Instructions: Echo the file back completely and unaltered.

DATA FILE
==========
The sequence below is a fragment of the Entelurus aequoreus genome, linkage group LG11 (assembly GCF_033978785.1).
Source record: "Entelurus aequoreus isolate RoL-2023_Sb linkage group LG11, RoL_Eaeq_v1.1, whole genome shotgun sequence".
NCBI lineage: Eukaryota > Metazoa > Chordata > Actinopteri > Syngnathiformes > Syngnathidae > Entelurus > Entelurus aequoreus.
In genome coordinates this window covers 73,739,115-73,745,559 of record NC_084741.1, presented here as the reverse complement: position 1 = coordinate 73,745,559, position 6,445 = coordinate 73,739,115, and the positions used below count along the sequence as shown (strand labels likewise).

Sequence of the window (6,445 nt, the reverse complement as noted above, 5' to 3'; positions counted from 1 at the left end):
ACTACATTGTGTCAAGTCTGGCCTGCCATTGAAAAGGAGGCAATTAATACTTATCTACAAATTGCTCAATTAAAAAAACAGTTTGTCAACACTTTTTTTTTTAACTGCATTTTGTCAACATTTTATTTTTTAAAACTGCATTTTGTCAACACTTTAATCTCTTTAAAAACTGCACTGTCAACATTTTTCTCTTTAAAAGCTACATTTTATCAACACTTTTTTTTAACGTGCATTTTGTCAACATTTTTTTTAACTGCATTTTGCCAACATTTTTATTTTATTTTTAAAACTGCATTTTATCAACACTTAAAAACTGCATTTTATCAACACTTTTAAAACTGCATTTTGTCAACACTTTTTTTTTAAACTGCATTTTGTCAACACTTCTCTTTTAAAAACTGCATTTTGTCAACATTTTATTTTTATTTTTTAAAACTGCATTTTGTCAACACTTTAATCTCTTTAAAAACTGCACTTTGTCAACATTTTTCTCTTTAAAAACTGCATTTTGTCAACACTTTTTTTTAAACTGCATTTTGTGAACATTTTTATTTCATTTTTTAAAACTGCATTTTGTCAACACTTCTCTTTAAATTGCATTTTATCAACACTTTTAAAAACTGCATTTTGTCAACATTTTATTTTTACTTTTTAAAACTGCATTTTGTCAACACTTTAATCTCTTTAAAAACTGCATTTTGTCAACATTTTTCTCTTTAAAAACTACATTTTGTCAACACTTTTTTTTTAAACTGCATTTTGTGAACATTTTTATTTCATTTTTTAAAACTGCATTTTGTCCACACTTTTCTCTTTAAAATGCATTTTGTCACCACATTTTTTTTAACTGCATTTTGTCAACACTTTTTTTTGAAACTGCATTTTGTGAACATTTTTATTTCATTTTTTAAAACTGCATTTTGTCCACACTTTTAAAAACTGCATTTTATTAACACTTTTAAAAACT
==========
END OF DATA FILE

The sequence below is a fragment of the Entelurus aequoreus genome, linkage group LG11 (assembly GCF_033978785.1).
Source record: "Entelurus aequoreus isolate RoL-2023_Sb linkage group LG11, RoL_Eaeq_v1.1, whole genome shotgun sequence".
NCBI lineage: Eukaryota > Metazoa > Chordata > Actinopteri > Syngnathiformes > Syngnathidae > Entelurus > Entelurus aequoreus.
In genome coordinates this window covers 73,739,115-73,745,559 of record NC_084741.1, presented here as the reverse complement: position 1 = coordinate 73,745,559, position 6,445 = coordinate 73,739,115, and the positions used below count along the sequence as shown (strand labels likewise).

Sequence of the window (6,445 nt, the reverse complement as noted above, 5' to 3'; positions counted from 1 at the left end):
ACTACATTGTGTCAAGTCTGGCCTGCCATTGAAAAGGAGGCAATTAATACTTATCTACAAATTGCTCAATTAAAAAAACAGTTTGTCAACACTTTTTTTTTTAACTGCATTTTGTCAACATTTTATTTTTTAAAACTGCATTTTGTCAACACTTTAATCTCTTTAAAAACTGCACTGTCAACATTTTTCTCTTTAAAAGCTACATTTTATCAACACTTTTTTTTAACGTGCATTTTGTCAACATTTTTTTTAACTGCATTTTGCCAACATTTTTATTTTATTTTTAAAACTGCATTTTATCAACACTTAAAAACTGCATTTTATCAACACTTTTAAAACTGCATTTTGTCAACACTTTTTTTTTAAACTGCATTTTGTCAACACTTCTCTTTTAAAAACTGCATTTTGTCAACATTTTATTTTTATTTTTTAAAACTGCATTTTGTCAACACTTTAATCTCTTTAAAAACTGCACTTTGTCAACATTTTTCTCTTTAAAAACTGCATTTTGTCAACACTTTTTTTTAAACTGCATTTTGTGAACATTTTTATTTCATTTTTTAAAACTGCATTTTGTCAACACTTCTCTTTAAATTGCATTTTATCAACACTTTTAAAAACTGCATTTTGTCAACATTTTATTTTTACTTTTTAAAACTGCATTTTGTCAACACTTTAATCTCTTTAAAAACTGCATTTTGTCAACATTTTTCTCTTTAAAAACTACATTTTGTCAACACTTTTTTTTTAAACTGCATTTTGTGAACATTTTTATTTCATTTTTTAAAACTGCATTTTGTCCACACTTTTCTCTTTAAAATGCATTTTGTCACCACATTTTTTTTAACTGCATTTTGTCAACACTTTTTTTTGAAACTGCATTTTGTGAACATTTTTATTTCATTTTTTAAAACTGCATTTTGTCCACACTTTTAAAAACTGCATTTTATTAACACTTTTAAAAACT